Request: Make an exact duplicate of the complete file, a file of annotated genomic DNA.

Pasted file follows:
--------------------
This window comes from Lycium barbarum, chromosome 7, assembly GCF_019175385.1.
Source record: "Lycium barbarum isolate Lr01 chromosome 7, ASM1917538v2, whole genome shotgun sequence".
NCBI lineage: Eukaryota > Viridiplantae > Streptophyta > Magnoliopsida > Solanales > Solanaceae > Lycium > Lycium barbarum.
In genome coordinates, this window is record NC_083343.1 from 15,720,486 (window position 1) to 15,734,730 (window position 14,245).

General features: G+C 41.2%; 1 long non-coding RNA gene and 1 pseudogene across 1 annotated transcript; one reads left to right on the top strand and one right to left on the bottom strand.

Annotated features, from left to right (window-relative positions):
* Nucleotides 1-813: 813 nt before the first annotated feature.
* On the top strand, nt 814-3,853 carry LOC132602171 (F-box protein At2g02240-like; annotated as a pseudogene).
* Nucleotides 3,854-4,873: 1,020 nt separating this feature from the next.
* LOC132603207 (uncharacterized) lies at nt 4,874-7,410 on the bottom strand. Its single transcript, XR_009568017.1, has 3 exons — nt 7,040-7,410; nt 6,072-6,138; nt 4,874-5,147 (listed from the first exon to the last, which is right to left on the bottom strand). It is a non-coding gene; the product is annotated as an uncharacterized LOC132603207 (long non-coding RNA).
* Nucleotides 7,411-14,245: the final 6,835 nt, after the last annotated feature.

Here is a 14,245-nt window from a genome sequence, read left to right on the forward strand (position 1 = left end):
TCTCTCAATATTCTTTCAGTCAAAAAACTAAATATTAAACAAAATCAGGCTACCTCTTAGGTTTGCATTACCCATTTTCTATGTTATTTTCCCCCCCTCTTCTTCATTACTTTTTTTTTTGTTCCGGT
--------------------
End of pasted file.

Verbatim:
This window comes from Lycium barbarum, chromosome 7, assembly GCF_019175385.1.
Source record: "Lycium barbarum isolate Lr01 chromosome 7, ASM1917538v2, whole genome shotgun sequence".
NCBI lineage: Eukaryota > Viridiplantae > Streptophyta > Magnoliopsida > Solanales > Solanaceae > Lycium > Lycium barbarum.
In genome coordinates, this window is record NC_083343.1 from 15,720,486 (window position 1) to 15,734,730 (window position 14,245).

General features: G+C 41.2%; 1 long non-coding RNA gene and 1 pseudogene across 1 annotated transcript; one reads left to right on the top strand and one right to left on the bottom strand.

Annotated features, from left to right (window-relative positions):
* Nucleotides 1-813: 813 nt before the first annotated feature.
* On the top strand, nt 814-3,853 carry LOC132602171 (F-box protein At2g02240-like; annotated as a pseudogene).
* Nucleotides 3,854-4,873: 1,020 nt separating this feature from the next.
* LOC132603207 (uncharacterized) lies at nt 4,874-7,410 on the bottom strand. Its single transcript, XR_009568017.1, has 3 exons — nt 7,040-7,410; nt 6,072-6,138; nt 4,874-5,147 (listed from the first exon to the last, which is right to left on the bottom strand). It is a non-coding gene; the product is annotated as an uncharacterized LOC132603207 (long non-coding RNA).
* Nucleotides 7,411-14,245: the final 6,835 nt, after the last annotated feature.

Here is a 14,245-nt window from a genome sequence, read left to right on the forward strand (position 1 = left end):
TCTCTCAATATTCTTTCAGTCAAAAAACTAAATATTAAACAAAATCAGGCTACCTCTTAGGTTTGCATTACCCATTTTCTATGTTATTTTCCCCCCCTCTTCTTCATTACTTTTTTTTTTGTTCCGGT